Besides, you know, the importance of being a better human
If you’ve had internet issues in the last three days, it may be due to the fact that Procter & Gamble’s Gillette brand came pretty close to breaking the whole thing Sunday when it kicked off its newest campaign with the now viral “We Believe” spot. Fortune contributor David Meyer said the ad makes Nike’s Colin Kaepernick statement look “coy.” Conservative commentator Piers Morgan called it “an ugly, vindictive two-minute homage to everything that’s bad about men and masculinity.” So what the heck is all the hoopla about?
See for yourself on YouTube, but here’s the gist: Gillette addresses toxic masculinity in a spot that directly refers to the #MeToo movement and calls out behaviors like sexual harassment, mansplaining, bullying and the overall “boys will be boys” mentality. Of course, it’s all done as a rallying cry for men to hold each other accountable and – this is where the brand rings loud and clear – challenge the notions of “the best a man can get.”
Enter broken internet reference from earlier
The “We Believe” spot has wracked up more than 11 million YouTube views in just three days with approximately 260,000 likes and 645,000 dislikes at the time of this post. So yeah, people are watching and, boy, do they have opinions. Just check the ol’ Twitterverse where fun hashtags like #BoycottGillette and #GetWokeGoBroke are trending. Here are a couple you won’t want to miss:
It’s easy (and admittedly a little fun) to get lost in the Twitter storm. But let’s back it up and look at this spot purely from a branding perspective. Here are three things to remember:
1. The message is on brand – quite literally
The campaign is a branding shift born from reinventing Gillette’s 30-year tagline. The brand is using its own language to move from “The Best a Man Can Get” to “The Best a Man Can Be,” i.e. to evolve from a company that delivers high-quality products to a brand with a purpose that relates to its core demographic. It’s a strategic move, and a risky one, but it’s hard to argue that it is off brand – especially with the open and direct messaging on the campaign’s landing page addressing this change.
2. The brand is backing its message – with money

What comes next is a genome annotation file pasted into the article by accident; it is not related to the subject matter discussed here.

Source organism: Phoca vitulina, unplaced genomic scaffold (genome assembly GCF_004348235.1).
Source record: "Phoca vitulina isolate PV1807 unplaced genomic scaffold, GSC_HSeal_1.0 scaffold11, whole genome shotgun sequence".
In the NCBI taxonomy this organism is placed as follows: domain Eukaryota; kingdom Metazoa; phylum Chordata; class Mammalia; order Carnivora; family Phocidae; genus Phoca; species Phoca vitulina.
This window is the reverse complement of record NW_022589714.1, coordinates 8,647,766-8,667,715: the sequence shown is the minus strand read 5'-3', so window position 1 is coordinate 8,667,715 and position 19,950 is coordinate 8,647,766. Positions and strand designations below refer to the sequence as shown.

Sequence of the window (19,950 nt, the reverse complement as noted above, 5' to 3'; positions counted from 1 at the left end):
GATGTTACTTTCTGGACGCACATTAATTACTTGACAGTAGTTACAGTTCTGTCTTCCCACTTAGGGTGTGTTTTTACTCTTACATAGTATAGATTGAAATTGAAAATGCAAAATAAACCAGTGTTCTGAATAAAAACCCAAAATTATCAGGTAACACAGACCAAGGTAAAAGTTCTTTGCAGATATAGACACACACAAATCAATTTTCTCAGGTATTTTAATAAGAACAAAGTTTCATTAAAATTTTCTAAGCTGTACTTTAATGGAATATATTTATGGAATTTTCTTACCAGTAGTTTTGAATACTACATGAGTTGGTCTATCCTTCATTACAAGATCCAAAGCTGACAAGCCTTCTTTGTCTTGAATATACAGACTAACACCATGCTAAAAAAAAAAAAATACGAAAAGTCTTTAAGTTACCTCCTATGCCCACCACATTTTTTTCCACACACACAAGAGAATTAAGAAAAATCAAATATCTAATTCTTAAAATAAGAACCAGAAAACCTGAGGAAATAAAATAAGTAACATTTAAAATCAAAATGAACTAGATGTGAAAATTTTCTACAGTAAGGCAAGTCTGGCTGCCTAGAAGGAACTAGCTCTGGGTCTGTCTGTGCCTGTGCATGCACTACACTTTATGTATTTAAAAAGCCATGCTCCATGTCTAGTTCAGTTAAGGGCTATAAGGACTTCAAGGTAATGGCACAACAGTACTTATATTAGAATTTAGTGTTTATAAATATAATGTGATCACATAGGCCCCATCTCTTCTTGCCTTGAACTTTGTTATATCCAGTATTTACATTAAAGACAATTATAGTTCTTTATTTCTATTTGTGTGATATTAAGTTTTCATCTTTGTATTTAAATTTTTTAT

The spot and Gillette’s social posts all lead back to a landing page that explains the brand isn’t all talk. It pledges to change the types of images and words it uses in its future advertisements and communications to better represent men. But it doesn’t stop there. Gillette also commits to donating $1 million a year for three years to nonprofits that help men and boys, beginning with the Boys & Girls Club of America.
3. The social media is… just okay
The brand dropped the full 1:48 spot on its social media platforms on Sunday, changed its cover images to reflect the campaign and introduced #TheBestMenCanBe as a campaign hashtag. Yet, for the most part, Gillette has been quiet on social since. Someone has been responding to positive tweets, thanking people for their support, but there doesn’t seem to be much in the way of responding to the oodles of people bashing the brand (and how!). Sure, one could argue that you don’t want to feed the trolls, but it really is a best practice for brands to reply to the good and the bad online, as long as they keep responses simple and helpful and never engage in actual argument. Essentially, Gillette should have someone glued to a laptop, replying to everyone in these first crucial days following the campaign’s release. Imagine how much more effective this concept of “the Best a Man Can Be” could be if we saw the brand responding in a way that matched the ideals it’s supporting. And, maybe, some additional content?
Bonus! What we’d love to see
The brand’s campaign landing page states, “From today on, we pledge to actively challenge the stereotypes and expectations of what it means to be a man everywhere you see Gillette.” We’re hoping this pledge will include a rich, meaningful content strategy complete with blogs, videos, infographics and a podcast that work together in smart and empathetic ways to tell the stories of real men with diverse backgrounds, ethnicities, lifestyles and interests. In other words, here’s hoping that this is a genuine effort and not just a campaign with a $3 million courtesy donation (Gillette does rake in $6 billion in annual sales after all) and an expiration date.
Of course the question is: will it work?
Nike’s “coy” little statement ad paid off – somewhere in the realm of $6 billion. Will Gillette share similar success for speaking up? The American Psychological Association (APA) did recently acknowledge “traditional” masculinity as psychologically damaging to boys, issuing 36 pages of guidelines on the matter. And research does show that more than 9 out of 10 Millennials will switch brands if a brand supports a cause they believe in… so you can sort of see how Gillette’s campaign could hit its mark in a big way. But only time will tell.
I tried to stay as neutral as possible, but sometimes you just have to let your Feminist flag fly (that’s a saying, right?). One final thought for any men who object to the Gillette ad on the grounds that it’s condescending to try to teach a man how to think in a TV spot selling personal care products… Have you ever heard of Dove? Or basically any beauty product ever targeted at women? Or, um, the ad industry in general that has spent somewhere around a century making a business out of telling women how to think, look, behave and feel? Riiiiight…
Taking a stand as a brand is complex, and you want to make sure you’re prepared and on point. Need help with your strategy or messaging? Get in touch!
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